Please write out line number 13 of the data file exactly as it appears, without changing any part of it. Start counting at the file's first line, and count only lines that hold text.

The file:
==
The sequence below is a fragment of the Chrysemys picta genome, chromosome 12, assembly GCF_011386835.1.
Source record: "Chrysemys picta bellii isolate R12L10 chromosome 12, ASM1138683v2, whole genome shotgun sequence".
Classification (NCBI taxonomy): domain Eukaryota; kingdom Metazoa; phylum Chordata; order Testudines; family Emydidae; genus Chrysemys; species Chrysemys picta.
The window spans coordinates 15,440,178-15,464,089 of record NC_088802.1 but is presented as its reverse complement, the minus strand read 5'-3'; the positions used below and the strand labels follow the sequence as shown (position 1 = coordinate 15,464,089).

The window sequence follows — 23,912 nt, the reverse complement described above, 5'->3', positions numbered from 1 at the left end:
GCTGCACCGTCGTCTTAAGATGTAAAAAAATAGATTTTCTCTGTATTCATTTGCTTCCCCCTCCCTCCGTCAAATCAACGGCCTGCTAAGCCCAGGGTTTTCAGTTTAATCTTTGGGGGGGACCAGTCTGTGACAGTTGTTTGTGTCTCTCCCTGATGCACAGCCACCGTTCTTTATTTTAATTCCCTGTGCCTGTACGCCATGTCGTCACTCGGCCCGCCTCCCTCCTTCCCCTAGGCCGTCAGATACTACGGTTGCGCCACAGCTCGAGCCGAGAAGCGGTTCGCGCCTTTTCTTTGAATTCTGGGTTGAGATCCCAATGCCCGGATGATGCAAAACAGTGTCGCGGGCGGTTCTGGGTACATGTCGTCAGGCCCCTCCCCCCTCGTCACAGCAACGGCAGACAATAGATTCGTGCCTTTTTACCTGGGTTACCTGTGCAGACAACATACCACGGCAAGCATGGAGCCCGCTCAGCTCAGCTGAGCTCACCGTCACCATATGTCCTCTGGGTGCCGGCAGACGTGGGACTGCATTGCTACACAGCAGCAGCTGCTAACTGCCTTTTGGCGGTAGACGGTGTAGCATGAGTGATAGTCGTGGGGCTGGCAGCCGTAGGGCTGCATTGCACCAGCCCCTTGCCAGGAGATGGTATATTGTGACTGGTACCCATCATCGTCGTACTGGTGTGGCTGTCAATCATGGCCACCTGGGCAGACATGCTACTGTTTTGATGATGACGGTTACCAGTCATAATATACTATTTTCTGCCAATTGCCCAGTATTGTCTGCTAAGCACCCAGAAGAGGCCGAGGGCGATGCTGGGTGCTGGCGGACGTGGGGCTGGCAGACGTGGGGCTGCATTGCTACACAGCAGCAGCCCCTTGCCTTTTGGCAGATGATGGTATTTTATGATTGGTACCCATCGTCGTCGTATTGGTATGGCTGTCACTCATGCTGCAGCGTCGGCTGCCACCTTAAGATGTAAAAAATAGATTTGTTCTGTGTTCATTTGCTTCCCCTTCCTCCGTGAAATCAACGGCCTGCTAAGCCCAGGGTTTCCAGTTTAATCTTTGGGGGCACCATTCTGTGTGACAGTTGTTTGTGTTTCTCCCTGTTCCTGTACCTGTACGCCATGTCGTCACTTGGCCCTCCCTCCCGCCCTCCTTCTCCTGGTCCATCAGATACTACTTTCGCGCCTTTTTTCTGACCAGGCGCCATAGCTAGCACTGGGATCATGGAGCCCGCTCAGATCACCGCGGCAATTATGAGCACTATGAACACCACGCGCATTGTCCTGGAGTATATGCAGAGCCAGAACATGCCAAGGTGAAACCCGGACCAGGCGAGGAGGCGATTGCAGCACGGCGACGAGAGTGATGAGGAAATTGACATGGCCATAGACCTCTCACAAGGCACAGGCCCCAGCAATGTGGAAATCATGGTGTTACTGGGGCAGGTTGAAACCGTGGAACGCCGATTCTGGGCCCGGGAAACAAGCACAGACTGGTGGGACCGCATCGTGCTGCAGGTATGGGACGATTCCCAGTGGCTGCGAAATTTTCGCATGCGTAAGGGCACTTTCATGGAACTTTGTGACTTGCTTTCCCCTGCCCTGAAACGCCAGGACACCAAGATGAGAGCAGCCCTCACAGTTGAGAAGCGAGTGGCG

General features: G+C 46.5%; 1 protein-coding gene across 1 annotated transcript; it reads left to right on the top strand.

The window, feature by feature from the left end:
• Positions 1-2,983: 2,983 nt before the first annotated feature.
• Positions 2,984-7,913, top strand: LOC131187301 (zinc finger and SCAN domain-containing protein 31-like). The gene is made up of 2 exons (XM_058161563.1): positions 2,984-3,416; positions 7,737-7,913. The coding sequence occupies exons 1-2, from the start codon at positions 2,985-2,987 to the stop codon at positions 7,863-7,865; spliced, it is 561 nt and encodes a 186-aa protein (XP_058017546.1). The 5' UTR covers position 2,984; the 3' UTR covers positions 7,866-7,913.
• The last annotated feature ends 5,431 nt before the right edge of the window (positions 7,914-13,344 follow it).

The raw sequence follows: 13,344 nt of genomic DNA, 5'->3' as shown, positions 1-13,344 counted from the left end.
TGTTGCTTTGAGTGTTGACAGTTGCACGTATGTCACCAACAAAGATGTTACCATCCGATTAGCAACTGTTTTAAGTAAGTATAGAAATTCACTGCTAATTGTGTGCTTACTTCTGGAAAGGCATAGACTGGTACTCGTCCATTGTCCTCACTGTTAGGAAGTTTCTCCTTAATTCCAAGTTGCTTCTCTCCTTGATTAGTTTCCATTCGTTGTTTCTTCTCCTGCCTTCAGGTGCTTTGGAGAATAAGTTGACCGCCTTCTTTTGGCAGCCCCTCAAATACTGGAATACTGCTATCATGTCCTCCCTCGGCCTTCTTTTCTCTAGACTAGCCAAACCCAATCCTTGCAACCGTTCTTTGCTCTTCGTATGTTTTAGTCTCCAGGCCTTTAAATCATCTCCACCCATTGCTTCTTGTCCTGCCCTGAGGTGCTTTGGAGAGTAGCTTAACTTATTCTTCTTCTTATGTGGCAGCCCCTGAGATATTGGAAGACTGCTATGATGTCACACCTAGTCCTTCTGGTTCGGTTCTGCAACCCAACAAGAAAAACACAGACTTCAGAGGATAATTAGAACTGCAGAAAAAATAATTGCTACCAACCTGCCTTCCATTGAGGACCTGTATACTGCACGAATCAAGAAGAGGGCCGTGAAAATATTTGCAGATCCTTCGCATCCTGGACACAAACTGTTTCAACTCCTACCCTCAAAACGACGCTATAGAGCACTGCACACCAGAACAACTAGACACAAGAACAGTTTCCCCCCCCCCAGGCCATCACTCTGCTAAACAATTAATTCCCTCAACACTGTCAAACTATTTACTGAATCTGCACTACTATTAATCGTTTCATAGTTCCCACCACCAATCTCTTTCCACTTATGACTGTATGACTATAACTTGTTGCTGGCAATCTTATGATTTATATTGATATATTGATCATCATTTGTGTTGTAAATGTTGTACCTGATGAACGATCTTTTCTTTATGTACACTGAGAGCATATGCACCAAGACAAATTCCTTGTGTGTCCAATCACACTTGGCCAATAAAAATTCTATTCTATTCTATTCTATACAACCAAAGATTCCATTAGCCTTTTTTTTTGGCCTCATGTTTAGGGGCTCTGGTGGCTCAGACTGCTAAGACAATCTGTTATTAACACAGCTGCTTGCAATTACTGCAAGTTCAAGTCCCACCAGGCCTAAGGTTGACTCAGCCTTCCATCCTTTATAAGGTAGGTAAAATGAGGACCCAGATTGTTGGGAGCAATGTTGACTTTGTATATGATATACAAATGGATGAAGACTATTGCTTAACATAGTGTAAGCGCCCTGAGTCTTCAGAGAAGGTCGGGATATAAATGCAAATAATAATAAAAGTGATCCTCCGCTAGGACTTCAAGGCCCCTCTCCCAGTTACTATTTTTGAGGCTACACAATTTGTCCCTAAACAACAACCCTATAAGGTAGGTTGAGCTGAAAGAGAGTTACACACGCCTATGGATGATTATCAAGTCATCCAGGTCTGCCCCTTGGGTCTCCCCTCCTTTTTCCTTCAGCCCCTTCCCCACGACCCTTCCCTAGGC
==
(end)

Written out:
TGTTGCTTTGAGTGTTGACAGTTGCACGTATGTCACCAACAAAGATGTTACCATCCGATTAGCAACTGTTTTAAGTAAGTATAGAAATTCACTGCTAATTGTGTGCTTACTTCTGGAAAGGCATAGACTGGTACTCGTCCATTGTCCTCACTGTTAGGAAGTTTCTCCTTAATTCCAAGTTGCTTCTCTCCTTGATTAGTTTCCATTCGTTGTTTCTTCTCCTGCCTTCAGGTGCTTTGGAGAATAAGTTGACCGCCTTCTTTTGGCAGCCCCTCAAATACTGGAATACTGCTATCATGTCCTCCCTCGGCCTTCTTTTCTCTAGACTAGCCAAACCCAATCCTTGCAACCGTTCTTTGCTCTTCGTATGTTTTAGTCTCCAGGCCTTTAAATCATCTCCACCCATTGCTTCTTGTCCTGCCCTGAGGTGCTTTGGAGAGTAGCTTAACTTATTCTTCTTCTTATGTGGCAGCCCCTGAGATATTGGAAGACTGCTATGATGTCACACCTAGTCCTTCTGGTTCGGTTCTGCAACCCAACAAGAAAAACACAGACTTCAGAGGATAATTAGAACTGCAGAAAAAATAATTGCTACCAACCTGCCTTCCATTGAGGACCTGTATACTGCACGAATCAAGAAGAGGGCCGTGAAAATATTTGCAGATCCTTCGCATCCTGGACACAAACTGTTTCAACTCCTACCCTCAAAACGACGCTATAGAGCACTGCACACCAGAACAACTAGACACAAGAACAGTTTCCCCCCCCCCAGGCCATCACTCTGCTAAACAATTAATTCCCTCAACACTGTCAAACTATTTACTGAATCTGCACTACTATTAATCGTTTCATAGTTCCCACCACCAATCTCTTTCCACTTATGACTGTATGACTATAACTTGTTGCTGGCAATCTTATGATTTATATTGATATATTGATCATCATTTGTGTTGTAAATGTTGTACCTGATGAACGATCTTTTCTTTATGTACACTGAGAGCATATGCACCAAGACAAATTCCTTGTGTGTCCAATCACACTTGGCCAATAAAAATTCTATTCTATTCTATTCTATACAACCAAAGATTCCATTAGCCTTTTTTTTTGGCCTCATGTTTAGGGGCTCTGGTGGCTCAGACTGCTAAGACAATCTGTTATTAACACAGCTGCTTGCAATTACTGCAAGTTCAAGTCCCACCAGGCCTAAGGTTGACTCAGCCTTCCATCCTTTATAAGGTAGGTAAAATGAGGACCCAGATTGTTGGGAGCAATGTTGACTTTGTATATGATATACAAATGGATGAAGACTATTGCTTAACATAGTGTAAGCGCCCTGAGTCTTCAGAGAAGGTCGGGATATAAATGCAAATAATAATAAAAGTGATCCTCCGCTAGGACTTCAAGGCCCCTCTCCCAGTTACTATTTTTGAGGCTACACAATTTGTCCCTAAACAACAACCCTATAAGGTAGGTTGAGCTGAAAGAGAGTTACACACGCCTATGGATGATTATCAAGTCATCCAGGTCTGCCCCTTGGGTCTCCCCTCCTTTTTCCTTCAGCCCCTTCCCCACGACCCTTCCCTAGGC